Whenever Pastor Herman Otten warns of the so-called "Hyper-euro" clergy in the LCMS, the accusation that immediately follows is the charge of "sacerdotalism." This was leveled against unamed pastors once again in the recent issue memorializing Pastor Bischoff (June 29, 2009, page 4.) Now whether his caricature of these pastors is even close to the truth remains an open question, at best. They are accused of rejecting all aspects of the traditional governance of the Missouri Synod, and thus the "rights" of the laymen, in favor of a complete return to an episcopal form of governance. They are said to insist on ordination as a third or fourth sacrament of the church equal to Baptism and Communion. In short, they reject the heart of what makes Missouri good, and are no better than the Church Growthers or the Higher Critical folks who still question the verasity of Holy Scripture. Or so it sounds to me in the pages of CN month after month.
The charge of "sacerdotalism," however, remains a very troubling accusation, especially since it is a false charge and misunderstanding of the term. According to Wikipedia, as linked above, sacerdotalism is the Roman Catholic teaching that ""through the ministry of priests, the spiritual sacrifice of the faithful is made perfect in union with the [eternal] sacrifice of Christ, the sole Mediator. Through the hands of the priests and in the name of the whole Church, the Lord's sacrifice is offered in the Eucharist in an unbloody and sacramental manner until He Himself returns" (see the Documents of Vatican II.) According to the online Merriam-Webster Dictionary, sacerdotalism is the "religious belief emphasizing the powers of priests as essential mediators between God and humankind."
Rev. Jack Cascione, back in 2001, wrote in the online journal Reclaiming Walther, that "A Hyper-Euro-Lutheran is anyone who seeks a return to pre-Walther European Lutheran Hierarchy in LC-MS congregations. It is just an alternate term for Sacerdotalism, the pastor becoming the vehicle of God's grace as in the Catholic Church."
It appears, putting the best construction on the charge, there has been a great misunderstanding of those pastors that have a high view of the ministry and worship of the church. Because they take seriously the words "in the stead and by the command of our Lord Jesus Christ" (as recited in the official absolution from the Divine Service), and because they believe that the Lord's Supper should be again a central part of Sunday worship, and because they often appear a little too Romish for their taste in their clerical collars and chasubles, and because they are rather reverent about the holy things of God, the assumption given is that they have therefore adopted the Roman Catholic teaching of the priesthood.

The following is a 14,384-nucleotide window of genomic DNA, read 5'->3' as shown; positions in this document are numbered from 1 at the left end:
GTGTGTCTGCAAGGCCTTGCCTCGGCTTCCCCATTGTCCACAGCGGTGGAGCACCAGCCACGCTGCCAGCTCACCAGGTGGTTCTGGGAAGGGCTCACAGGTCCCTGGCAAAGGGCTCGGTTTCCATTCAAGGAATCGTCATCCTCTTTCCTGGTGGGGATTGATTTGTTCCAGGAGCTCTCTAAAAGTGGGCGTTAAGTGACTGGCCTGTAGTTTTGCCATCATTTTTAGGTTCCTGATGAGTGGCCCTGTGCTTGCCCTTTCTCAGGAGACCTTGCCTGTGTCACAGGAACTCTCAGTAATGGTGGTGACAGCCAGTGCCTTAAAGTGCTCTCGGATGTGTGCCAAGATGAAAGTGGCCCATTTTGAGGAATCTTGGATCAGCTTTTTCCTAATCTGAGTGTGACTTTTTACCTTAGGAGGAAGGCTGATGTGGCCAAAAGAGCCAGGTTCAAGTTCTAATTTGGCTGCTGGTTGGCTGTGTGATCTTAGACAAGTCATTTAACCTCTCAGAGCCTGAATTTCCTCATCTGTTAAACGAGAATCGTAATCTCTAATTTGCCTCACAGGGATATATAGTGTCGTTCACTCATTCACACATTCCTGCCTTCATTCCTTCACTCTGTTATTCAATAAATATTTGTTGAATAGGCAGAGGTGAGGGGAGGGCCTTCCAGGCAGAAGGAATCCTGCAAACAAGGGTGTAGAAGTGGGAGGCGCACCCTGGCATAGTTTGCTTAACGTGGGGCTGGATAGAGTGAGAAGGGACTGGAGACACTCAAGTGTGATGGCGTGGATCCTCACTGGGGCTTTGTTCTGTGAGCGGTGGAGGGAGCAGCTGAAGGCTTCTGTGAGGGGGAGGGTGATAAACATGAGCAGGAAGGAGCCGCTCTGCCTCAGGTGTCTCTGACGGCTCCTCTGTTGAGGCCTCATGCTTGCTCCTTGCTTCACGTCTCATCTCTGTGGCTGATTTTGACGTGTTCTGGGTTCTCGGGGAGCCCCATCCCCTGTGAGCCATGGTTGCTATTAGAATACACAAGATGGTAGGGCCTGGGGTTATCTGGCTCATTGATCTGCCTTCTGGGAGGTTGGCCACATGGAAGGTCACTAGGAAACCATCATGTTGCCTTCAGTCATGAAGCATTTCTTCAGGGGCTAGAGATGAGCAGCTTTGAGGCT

The accusations of Cascione and Otten unfortunately assume many things that remain undocumented. Drawing a conclusion based on appearances and personal opinion regarding those opinions, or drawing a conclusion based on what a person does not write (as in lacking a defense of what you desire), is quickly taken to be proof positive the pastor is a closet Romanist.
Personally I am very weary of this senseless labeling and unfounded attack on the many pastors who faithfully represent their Lord Jesus, taking serious their vocation to be the "stewards of the mysteries of God," and still working well within the boundaries of their LCMS-approved constitutions. I would like, for the record, to see a printed and documented record of a LCMS pastor who has claimed the doctrine of sacerdotalism as it is properly understood and not as it is conveniently redefined by Cascione. Perhaps someone out there knows of a source? I have yet to see one.